Prince George’s Summer Youth Employment Reaches Highest Mark

Prince George's County Executive Rushern L. Baker III speaks about the county's summer Youth at Work program at Six Flags America in Upper Marlboro on June 8. (Mike Yourishin/County Executive's Office)
Prince George's County Executive Rushern L. Baker III speaks about the county's summer Youth at Work program at Six Flags America in Upper Marlboro on June 8. (Mike Yourishin/County Executive's Office)

Prince George’s County Executive Rushern L. Baker III recalled when about 300 youth obtained employment in various county agencies through a summer youth program established six years ago.

Approximately 3,300 youth will obtain skills this summer at 105 businesses in the public and private sector, the highest number of young employees and organizations ever.

“It’s not just about finding summer jobs for kids,” Baker said during a June 8 event at Six Flags America to thank businesses. “The real thing is providing them with opportunities to see what careers they want to go into. Providing life skills and solve real problems in the county in real time.”

Before youth ages 15 to 19 can apply for jobs through the county’s Youth@Work/Summer Youth Enrichment Program (SYEP), they must complete a readiness training program. The 24-hour course at Prince George’s Community College follows seven core principles: attitude, appearance, appreciation, accountability, attendance, ambition and acceptance.

The six-week entry-level positions listed on the SYEP website include accounting/budget aide, laborer and day camp assistant.

Six Flags, the first company to participate, will provide about 1,500 jobs ranging from ride operators to lifeguards.

Rick Howarth, Six Flags park president, said the company will expand its information technology program for at least 30 more county youth.

“This is a win-win for the community,” he said. “The youth are making wages and creates tax dollars for the county as well.”

Caleb Carter, 16, will work in the county’s Office of Information Technology to assist others in public speaking.

“It’s like a thrill,” said the 11th-grader at Bishop McNamara High School in Forestville. “At first you’re nervous and shaking, but then you take one deep breath and you’re good.”

He participated in the summer program last year to help produce an Amazon Alexa to help public school students with math, Spanish and other topics.

“He is a totally different person,” said Caleb’s mother, Dian Carter, an assistant principal at Bishop McNamara. “I am so proud of him. I appreciate the work of the [county’s] Office of Technology has done to put into these students.”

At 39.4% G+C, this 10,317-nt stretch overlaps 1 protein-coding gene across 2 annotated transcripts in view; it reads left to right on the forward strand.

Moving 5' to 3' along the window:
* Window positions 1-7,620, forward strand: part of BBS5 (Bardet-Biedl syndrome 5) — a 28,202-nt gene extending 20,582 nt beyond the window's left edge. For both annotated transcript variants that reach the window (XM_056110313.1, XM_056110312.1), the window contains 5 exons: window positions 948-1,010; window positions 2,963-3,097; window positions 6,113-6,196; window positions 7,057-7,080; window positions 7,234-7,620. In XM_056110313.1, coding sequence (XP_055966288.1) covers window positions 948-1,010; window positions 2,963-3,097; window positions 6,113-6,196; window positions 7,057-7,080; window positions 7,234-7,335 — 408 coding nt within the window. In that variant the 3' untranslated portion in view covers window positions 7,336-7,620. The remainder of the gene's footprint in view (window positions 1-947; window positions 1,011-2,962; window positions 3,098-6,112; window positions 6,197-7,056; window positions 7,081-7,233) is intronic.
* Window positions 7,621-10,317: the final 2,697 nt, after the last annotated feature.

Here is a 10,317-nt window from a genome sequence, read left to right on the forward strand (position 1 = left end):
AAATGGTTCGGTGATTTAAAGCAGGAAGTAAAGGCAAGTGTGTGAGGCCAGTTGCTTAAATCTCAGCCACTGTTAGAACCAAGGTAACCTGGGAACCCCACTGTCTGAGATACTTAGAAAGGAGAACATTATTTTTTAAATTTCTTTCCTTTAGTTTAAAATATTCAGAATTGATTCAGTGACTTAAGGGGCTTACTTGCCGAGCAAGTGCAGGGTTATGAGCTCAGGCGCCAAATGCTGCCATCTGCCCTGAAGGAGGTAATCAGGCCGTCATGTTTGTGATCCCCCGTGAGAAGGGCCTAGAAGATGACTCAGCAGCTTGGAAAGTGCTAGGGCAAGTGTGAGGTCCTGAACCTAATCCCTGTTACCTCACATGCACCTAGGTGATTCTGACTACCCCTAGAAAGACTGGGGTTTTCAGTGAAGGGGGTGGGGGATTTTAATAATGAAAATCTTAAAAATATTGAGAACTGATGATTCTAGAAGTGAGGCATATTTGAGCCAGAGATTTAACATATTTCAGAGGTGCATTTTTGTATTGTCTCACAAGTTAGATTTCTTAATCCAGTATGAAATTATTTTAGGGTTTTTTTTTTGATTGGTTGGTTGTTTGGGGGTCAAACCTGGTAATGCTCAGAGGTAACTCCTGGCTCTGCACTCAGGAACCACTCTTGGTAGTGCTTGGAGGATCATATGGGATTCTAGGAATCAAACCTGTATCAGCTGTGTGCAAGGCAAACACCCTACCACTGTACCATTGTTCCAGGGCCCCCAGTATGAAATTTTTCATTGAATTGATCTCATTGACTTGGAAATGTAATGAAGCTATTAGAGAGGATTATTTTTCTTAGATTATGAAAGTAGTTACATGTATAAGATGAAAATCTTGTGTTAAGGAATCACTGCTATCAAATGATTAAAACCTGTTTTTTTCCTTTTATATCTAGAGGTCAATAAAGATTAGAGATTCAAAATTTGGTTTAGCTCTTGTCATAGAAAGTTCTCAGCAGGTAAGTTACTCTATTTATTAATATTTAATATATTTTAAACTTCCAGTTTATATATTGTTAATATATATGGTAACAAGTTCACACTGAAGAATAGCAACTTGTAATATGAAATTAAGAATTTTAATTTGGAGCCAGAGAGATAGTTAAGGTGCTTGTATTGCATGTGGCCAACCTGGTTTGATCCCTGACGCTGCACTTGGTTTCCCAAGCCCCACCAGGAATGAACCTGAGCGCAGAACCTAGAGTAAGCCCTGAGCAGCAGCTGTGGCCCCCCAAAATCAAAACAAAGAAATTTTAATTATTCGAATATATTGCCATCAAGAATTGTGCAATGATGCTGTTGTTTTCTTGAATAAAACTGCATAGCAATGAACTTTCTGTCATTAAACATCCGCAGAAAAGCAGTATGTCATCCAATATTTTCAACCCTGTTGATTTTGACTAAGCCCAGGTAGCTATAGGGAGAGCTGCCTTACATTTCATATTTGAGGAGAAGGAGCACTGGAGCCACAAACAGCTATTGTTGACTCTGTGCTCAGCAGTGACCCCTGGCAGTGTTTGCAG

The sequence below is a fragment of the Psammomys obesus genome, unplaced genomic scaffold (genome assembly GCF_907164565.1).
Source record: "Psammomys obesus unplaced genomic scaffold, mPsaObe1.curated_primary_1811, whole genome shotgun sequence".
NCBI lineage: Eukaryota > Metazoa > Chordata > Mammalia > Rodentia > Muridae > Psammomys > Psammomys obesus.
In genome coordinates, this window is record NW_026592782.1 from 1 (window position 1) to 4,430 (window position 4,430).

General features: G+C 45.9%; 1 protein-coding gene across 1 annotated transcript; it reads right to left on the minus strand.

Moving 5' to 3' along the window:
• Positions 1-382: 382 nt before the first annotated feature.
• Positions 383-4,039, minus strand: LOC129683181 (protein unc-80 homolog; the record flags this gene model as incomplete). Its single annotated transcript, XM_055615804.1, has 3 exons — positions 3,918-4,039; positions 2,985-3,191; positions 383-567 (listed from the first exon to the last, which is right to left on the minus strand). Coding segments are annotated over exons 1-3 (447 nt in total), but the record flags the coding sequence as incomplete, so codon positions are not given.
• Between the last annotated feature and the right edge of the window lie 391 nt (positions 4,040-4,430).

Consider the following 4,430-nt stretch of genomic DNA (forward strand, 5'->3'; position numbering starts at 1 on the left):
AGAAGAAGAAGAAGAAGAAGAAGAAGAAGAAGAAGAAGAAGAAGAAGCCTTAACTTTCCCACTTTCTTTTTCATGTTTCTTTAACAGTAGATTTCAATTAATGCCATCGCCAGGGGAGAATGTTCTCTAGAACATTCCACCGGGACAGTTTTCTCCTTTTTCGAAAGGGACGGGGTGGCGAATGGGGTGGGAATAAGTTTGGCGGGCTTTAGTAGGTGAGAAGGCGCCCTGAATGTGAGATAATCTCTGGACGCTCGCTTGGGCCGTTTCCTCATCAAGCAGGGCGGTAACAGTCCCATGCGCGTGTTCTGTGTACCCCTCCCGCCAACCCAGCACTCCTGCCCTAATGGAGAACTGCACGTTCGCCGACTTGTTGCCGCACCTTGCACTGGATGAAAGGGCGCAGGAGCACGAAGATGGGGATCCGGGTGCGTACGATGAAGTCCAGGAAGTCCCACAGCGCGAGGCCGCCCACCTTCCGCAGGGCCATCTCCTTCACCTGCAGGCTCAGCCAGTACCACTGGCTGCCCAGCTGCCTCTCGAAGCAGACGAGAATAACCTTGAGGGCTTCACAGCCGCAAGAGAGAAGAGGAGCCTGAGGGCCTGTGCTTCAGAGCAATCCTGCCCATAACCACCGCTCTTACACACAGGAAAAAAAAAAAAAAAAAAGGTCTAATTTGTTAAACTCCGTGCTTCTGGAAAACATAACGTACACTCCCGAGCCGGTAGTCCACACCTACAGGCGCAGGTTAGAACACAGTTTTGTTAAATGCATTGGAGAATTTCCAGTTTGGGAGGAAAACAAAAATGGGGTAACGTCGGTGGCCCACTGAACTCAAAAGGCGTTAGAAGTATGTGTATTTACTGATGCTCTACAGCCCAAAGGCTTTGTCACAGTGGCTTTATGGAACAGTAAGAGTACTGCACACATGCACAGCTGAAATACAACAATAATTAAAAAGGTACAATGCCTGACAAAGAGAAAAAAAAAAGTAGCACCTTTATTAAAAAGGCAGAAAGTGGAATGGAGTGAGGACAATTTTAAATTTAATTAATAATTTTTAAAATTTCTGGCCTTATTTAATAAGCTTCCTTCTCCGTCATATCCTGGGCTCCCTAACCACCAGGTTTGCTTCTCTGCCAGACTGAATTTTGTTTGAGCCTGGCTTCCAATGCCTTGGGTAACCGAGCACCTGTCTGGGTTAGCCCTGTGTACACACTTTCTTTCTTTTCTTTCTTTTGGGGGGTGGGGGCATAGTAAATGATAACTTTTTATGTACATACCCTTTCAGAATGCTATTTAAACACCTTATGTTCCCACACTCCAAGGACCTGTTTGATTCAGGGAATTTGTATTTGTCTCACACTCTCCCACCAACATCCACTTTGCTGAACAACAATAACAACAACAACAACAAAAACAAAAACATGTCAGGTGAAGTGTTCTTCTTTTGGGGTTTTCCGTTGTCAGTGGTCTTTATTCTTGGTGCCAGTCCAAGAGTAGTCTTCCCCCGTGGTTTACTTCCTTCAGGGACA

The program allowed him to set his sights on attending college and possibly follow in his sister’s footsteps and attend Towson University to major in business and minor in sports medicine.

“We’re going to keep working on him so he goes to Howard [University],” Baker said in a good-natured nudge to Caleb to consider attending his alma mater.

The county’s summer program seeks to prepare youth for future employment and also do constructive work when school’s out. However, a 2017 report from the Bureau of Labor and Statistics shows the teen workforce for those ages 16 to 19 has declined beyond 34 percent through 2024.

One reason cited in the report was “an increased emphasis toward school and attending college…reflected in higher enrollment; more summer school attendance; and more strenuous coursework.”

Although parents and school officials push for college and post-secondary education, Howarth said training that youths receive in the summer pays off in the future.

“These kids are coming out way more polished than I did when I was coming out of Prince George’s County Public Schools system,” he said. “That’s exactly what we need here.”

ADVERTISEMENT

About William J. Ford – Washington Informer Staff Writer 550 Articles
I decided I wanted to become a better writer while attending Bowie State University and figured that writing for the school newspaper would help. I’m not sure how much it helped, but I enjoyed it so much I decided to keep on doing it, which I still thoroughly enjoy 20 years later. If I weren’t a journalist, I would coach youth basketball. Actually, I still play basketball, or at least try to play, once a week. My kryptonite is peanut butter. What makes me happy – seeing my son and two godchildren grow up. On the other hand, a bad call made by an official during a football or basketball game makes me throw up my hands and scream. Favorite foods include pancakes and scrambled eggs which I could eat 24-7. The strangest thing that’s ever happened to me, or more accurately the most painful, was when I was hit by a car on Lancaster Avenue in Philadelphia. If I had the power or money to change the world, I’d make sure everyone had three meals a day. And while I don’t have a motto or favorite quote, I continue to laugh which keeps me from driving myself crazy. You can reach me several ways: Twitter @jabariwill, Instagram will_iam.ford2281 or e-mail, wford@washingtoninformer.com

Be the first to comment

Leave a Reply

Your email address will not be published.


*